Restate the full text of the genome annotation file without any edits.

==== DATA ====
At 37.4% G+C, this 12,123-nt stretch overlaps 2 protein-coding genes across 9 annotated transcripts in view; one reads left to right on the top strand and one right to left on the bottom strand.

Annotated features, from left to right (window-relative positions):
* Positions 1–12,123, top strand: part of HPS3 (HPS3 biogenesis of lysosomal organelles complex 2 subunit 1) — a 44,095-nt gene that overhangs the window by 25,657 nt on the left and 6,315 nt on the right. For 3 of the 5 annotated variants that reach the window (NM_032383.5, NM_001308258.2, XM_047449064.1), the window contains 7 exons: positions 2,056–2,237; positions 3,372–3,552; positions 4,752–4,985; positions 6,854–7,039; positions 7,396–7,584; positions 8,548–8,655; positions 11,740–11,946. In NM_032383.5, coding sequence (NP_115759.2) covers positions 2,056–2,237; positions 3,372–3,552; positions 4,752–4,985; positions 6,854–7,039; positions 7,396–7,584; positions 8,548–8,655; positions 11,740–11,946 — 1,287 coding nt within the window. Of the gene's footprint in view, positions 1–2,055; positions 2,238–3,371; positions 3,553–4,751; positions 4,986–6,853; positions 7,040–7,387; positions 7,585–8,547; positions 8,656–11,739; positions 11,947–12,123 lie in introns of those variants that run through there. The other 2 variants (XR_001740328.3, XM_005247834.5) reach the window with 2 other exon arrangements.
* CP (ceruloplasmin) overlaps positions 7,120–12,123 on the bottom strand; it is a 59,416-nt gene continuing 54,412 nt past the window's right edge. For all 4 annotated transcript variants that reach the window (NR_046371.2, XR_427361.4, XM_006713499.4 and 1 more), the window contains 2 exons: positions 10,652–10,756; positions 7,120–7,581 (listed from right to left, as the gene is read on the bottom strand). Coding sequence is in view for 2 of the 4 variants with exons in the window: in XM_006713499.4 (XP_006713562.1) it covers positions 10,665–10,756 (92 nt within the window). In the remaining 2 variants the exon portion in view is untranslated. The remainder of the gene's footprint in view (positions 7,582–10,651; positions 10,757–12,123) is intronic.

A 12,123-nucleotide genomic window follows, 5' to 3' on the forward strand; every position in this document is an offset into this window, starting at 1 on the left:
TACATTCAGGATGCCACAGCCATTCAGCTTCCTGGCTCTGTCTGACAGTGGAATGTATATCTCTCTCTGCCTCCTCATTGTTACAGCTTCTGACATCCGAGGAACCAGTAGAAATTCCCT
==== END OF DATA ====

At 37.4% G+C, this 12,123-nt stretch overlaps 2 protein-coding genes across 9 annotated transcripts in view; one reads left to right on the top strand and one right to left on the bottom strand.

Annotated features, from left to right (window-relative positions):
* Positions 1–12,123, top strand: part of HPS3 (HPS3 biogenesis of lysosomal organelles complex 2 subunit 1) — a 44,095-nt gene that overhangs the window by 25,657 nt on the left and 6,315 nt on the right. For 3 of the 5 annotated variants that reach the window (NM_032383.5, NM_001308258.2, XM_047449064.1), the window contains 7 exons: positions 2,056–2,237; positions 3,372–3,552; positions 4,752–4,985; positions 6,854–7,039; positions 7,396–7,584; positions 8,548–8,655; positions 11,740–11,946. In NM_032383.5, coding sequence (NP_115759.2) covers positions 2,056–2,237; positions 3,372–3,552; positions 4,752–4,985; positions 6,854–7,039; positions 7,396–7,584; positions 8,548–8,655; positions 11,740–11,946 — 1,287 coding nt within the window. Of the gene's footprint in view, positions 1–2,055; positions 2,238–3,371; positions 3,553–4,751; positions 4,986–6,853; positions 7,040–7,387; positions 7,585–8,547; positions 8,656–11,739; positions 11,947–12,123 lie in introns of those variants that run through there. The other 2 variants (XR_001740328.3, XM_005247834.5) reach the window with 2 other exon arrangements.
* CP (ceruloplasmin) overlaps positions 7,120–12,123 on the bottom strand; it is a 59,416-nt gene continuing 54,412 nt past the window's right edge. For all 4 annotated transcript variants that reach the window (NR_046371.2, XR_427361.4, XM_006713499.4 and 1 more), the window contains 2 exons: positions 10,652–10,756; positions 7,120–7,581 (listed from right to left, as the gene is read on the bottom strand). Coding sequence is in view for 2 of the 4 variants with exons in the window: in XM_006713499.4 (XP_006713562.1) it covers positions 10,665–10,756 (92 nt within the window). In the remaining 2 variants the exon portion in view is untranslated. The remainder of the gene's footprint in view (positions 7,582–10,651; positions 10,757–12,123) is intronic.

A 12,123-nucleotide genomic window follows, 5' to 3' on the forward strand; every position in this document is an offset into this window, starting at 1 on the left:
TACATTCAGGATGCCACAGCCATTCAGCTTCCTGGCTCTGTCTGACAGTGGAATGTATATCTCTCTCTGCCTCCTCATTGTTACAGCTTCTGACATCCGAGGAACCAGTAGAAATTCCCT